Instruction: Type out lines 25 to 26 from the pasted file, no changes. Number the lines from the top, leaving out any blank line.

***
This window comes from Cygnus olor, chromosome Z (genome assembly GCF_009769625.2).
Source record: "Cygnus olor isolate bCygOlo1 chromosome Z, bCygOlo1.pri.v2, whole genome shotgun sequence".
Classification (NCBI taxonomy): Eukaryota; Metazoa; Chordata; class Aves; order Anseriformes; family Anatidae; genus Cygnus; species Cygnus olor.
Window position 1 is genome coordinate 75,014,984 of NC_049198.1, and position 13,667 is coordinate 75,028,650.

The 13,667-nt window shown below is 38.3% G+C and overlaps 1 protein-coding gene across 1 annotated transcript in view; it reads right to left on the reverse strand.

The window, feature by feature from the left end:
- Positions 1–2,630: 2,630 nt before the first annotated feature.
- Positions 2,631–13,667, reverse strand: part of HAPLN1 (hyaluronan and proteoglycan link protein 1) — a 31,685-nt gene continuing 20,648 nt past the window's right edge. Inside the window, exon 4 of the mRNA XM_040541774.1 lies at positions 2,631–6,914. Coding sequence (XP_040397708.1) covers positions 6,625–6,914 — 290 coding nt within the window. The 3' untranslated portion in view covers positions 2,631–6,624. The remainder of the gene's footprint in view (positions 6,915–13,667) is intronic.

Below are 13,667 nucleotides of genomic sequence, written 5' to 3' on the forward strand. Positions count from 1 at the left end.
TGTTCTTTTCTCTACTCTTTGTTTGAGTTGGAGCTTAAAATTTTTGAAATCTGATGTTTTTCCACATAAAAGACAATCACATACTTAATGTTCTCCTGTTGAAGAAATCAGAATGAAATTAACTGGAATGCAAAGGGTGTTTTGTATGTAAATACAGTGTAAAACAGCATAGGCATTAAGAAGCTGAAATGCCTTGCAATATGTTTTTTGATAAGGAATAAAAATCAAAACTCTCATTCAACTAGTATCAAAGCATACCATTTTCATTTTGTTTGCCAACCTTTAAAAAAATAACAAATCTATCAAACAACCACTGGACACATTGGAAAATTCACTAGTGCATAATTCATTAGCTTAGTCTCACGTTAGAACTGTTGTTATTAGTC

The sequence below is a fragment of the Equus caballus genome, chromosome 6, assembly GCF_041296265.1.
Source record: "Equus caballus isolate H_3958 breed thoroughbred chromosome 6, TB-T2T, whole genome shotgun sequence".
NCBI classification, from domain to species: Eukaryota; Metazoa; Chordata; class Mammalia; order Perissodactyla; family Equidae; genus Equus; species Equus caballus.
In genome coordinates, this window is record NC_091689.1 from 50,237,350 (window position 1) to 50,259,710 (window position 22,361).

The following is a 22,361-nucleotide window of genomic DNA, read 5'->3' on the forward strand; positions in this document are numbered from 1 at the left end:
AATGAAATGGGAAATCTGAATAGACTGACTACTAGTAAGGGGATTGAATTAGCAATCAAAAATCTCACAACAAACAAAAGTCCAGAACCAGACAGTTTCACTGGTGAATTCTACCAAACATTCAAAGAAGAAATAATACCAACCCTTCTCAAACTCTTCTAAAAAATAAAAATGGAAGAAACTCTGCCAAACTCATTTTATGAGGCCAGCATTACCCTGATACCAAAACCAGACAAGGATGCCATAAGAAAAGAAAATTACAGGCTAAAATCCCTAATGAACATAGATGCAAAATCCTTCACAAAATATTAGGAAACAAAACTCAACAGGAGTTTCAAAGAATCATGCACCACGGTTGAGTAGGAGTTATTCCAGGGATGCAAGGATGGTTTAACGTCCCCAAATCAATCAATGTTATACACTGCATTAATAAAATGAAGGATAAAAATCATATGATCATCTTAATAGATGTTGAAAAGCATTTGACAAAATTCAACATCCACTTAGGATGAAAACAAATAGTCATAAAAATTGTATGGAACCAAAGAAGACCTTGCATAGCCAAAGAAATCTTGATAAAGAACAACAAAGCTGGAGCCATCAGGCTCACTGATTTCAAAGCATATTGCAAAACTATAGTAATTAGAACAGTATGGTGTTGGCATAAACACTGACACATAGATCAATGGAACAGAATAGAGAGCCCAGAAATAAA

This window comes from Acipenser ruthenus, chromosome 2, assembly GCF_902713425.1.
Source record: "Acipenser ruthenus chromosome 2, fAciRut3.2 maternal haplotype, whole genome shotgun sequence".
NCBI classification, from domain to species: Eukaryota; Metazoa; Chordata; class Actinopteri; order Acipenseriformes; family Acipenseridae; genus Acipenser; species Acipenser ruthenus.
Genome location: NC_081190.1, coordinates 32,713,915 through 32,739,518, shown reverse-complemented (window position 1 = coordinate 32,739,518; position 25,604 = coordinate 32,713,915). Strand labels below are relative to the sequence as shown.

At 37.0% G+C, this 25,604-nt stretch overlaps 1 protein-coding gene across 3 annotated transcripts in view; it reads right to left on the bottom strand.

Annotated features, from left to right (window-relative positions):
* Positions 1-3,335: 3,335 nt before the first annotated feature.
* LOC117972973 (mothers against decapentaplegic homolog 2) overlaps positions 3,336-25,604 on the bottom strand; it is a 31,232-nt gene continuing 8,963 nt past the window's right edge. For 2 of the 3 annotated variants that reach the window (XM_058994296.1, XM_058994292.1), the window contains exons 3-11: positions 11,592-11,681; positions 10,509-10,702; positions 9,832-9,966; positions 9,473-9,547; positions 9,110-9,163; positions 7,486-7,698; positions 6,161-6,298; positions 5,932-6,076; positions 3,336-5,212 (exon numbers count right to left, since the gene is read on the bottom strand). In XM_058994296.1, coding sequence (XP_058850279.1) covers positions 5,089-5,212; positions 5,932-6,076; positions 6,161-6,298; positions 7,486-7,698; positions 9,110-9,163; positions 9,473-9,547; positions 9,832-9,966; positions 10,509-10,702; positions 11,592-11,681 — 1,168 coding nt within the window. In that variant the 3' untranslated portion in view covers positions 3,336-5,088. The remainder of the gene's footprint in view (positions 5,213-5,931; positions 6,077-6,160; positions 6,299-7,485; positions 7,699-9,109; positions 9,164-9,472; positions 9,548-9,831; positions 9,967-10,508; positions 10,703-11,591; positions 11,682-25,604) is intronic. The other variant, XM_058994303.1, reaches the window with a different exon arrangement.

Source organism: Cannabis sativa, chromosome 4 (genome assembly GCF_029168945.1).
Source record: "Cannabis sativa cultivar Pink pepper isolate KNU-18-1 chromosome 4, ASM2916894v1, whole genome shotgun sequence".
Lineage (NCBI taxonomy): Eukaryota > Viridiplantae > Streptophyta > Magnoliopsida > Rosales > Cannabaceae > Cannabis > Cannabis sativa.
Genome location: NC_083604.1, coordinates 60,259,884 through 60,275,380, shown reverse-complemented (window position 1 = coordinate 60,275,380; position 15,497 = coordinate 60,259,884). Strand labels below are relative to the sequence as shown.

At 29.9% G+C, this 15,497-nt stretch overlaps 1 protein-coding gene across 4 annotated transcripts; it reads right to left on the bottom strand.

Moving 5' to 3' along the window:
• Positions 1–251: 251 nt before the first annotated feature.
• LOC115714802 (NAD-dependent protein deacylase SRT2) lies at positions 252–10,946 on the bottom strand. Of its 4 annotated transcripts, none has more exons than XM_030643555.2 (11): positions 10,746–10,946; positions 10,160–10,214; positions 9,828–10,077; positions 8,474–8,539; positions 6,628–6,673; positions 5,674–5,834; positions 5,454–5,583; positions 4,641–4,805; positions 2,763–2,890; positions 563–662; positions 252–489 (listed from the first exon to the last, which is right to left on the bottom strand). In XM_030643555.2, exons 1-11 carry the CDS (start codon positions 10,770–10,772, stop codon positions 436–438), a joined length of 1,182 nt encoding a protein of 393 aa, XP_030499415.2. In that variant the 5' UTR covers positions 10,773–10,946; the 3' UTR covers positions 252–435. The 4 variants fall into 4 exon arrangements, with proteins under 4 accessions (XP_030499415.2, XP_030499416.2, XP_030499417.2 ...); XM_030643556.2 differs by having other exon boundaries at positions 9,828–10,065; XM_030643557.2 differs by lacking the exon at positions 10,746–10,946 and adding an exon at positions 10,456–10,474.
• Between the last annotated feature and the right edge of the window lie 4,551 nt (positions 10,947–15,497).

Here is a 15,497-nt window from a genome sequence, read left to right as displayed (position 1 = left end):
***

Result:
Source organism: Cannabis sativa, chromosome 4 (genome assembly GCF_029168945.1).
Source record: "Cannabis sativa cultivar Pink pepper isolate KNU-18-1 chromosome 4, ASM2916894v1, whole genome shotgun sequence".